When you apply for citizenship in the United States, you must reveal any criminal charges or convictions in your past.
Whether or not a criminal conviction will affect your citizenship or entry to the United States depends on the severity of the crime and when it occurred.
You may be inadmissible
A person who is inadmissible to the United States may not enter the country. Criminal convictions that cause inadmissibility to the United States include crimes of moral turpitude, human trafficking, money laundering, drug trafficking and prostitution. Once three to five years have passed since the conviction, people convicted of crimes of moral turpitude can still apply for citizenship.
You may be removable
Criminal convictions put your immigration status at risk whether you are a permanent resident or visa holder. A conviction for a crime of moral turpitude within five years of arrival to the U.S. can cause your removal from the country. Crimes of moral turpitude are crimes involving fraud, theft, dishonesty or deliberate violence. These are reckless crimes intended to cause harm.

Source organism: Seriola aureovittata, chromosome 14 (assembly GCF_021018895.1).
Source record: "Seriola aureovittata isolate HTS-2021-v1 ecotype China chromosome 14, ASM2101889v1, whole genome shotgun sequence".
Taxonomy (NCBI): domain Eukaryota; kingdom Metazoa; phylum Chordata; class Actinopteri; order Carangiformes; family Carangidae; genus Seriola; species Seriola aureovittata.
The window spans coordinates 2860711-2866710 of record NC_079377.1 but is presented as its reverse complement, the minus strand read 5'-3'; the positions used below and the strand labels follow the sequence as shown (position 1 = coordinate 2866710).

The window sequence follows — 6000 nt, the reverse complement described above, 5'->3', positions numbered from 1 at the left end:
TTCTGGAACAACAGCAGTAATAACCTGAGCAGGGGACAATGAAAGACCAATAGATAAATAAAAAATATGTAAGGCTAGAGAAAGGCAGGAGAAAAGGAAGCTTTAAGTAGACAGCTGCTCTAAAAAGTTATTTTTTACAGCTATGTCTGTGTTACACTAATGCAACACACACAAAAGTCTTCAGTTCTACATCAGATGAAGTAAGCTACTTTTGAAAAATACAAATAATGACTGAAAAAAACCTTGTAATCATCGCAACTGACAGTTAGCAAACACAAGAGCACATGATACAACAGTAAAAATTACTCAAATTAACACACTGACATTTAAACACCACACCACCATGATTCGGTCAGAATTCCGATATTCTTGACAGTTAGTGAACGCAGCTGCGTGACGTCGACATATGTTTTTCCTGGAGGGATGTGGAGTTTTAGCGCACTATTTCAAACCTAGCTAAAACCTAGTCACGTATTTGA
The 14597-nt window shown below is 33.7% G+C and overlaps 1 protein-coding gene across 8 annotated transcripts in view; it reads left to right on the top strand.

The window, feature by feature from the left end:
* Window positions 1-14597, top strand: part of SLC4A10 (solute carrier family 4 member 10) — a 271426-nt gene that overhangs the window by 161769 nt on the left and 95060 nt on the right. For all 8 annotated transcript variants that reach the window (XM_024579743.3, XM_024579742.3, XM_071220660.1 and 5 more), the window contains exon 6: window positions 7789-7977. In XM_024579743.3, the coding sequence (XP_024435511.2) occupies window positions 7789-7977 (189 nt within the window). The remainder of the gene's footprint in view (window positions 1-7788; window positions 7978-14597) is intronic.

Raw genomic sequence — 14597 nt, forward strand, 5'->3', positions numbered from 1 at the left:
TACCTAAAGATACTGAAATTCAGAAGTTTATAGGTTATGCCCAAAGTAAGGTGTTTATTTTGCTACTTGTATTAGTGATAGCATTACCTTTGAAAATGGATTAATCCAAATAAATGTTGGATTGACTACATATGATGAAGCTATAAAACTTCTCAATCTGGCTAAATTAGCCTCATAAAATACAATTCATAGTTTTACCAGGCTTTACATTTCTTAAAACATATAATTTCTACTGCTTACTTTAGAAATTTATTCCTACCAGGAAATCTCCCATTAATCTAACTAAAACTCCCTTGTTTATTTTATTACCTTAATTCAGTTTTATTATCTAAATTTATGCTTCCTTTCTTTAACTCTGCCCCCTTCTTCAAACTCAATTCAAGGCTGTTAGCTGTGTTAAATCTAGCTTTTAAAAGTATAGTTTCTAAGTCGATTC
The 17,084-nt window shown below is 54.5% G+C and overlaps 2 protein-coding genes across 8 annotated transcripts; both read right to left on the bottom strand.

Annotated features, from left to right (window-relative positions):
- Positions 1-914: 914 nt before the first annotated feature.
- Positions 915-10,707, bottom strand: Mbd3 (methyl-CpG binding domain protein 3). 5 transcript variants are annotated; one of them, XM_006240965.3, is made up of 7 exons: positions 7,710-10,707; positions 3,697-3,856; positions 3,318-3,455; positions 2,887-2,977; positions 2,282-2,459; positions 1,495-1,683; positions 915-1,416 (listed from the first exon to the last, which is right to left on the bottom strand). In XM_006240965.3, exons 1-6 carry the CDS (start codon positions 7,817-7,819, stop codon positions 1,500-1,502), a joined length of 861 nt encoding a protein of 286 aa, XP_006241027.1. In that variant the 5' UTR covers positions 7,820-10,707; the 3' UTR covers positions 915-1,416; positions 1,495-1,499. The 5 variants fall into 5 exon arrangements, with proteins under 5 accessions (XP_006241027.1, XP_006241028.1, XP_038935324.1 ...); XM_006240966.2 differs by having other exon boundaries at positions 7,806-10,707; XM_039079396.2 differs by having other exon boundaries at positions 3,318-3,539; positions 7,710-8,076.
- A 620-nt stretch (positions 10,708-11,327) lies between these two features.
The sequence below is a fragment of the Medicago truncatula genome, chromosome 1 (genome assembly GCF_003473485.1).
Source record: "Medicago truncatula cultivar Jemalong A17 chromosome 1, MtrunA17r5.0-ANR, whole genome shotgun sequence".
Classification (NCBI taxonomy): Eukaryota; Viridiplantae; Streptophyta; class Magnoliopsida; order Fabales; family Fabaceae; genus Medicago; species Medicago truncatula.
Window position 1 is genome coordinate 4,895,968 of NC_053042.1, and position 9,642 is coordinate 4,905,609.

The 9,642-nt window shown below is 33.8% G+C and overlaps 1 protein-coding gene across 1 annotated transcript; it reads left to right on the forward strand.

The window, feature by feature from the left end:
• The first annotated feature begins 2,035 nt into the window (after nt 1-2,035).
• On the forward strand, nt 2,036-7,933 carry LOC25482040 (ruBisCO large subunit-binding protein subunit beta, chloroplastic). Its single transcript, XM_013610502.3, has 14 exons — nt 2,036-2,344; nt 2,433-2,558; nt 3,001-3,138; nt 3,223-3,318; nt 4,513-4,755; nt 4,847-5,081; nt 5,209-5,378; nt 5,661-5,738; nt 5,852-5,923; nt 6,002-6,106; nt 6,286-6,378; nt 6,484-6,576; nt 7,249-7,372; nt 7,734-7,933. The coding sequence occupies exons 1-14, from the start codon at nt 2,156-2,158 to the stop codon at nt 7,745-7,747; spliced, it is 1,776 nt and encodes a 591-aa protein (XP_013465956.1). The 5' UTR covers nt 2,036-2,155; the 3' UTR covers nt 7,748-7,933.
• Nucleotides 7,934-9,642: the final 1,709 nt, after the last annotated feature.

You may be permanently barred from citizenship
Murder and aggravated felonies result in a permanent bar from citizenship and they also cause deportation. Aggravated felonies that can permanently prevent a person from gaining citizenship include rape, statutory rape, violent crimes that result in incarceration for more than a year, money laundering in excess of $10,000 or income tax evasion of over $10,000.
Depending on the type of crime, when it occurred and how old you were when it occurred, you may still be able to apply for citizenship if enough time has passed and you can provide evidence of good moral character.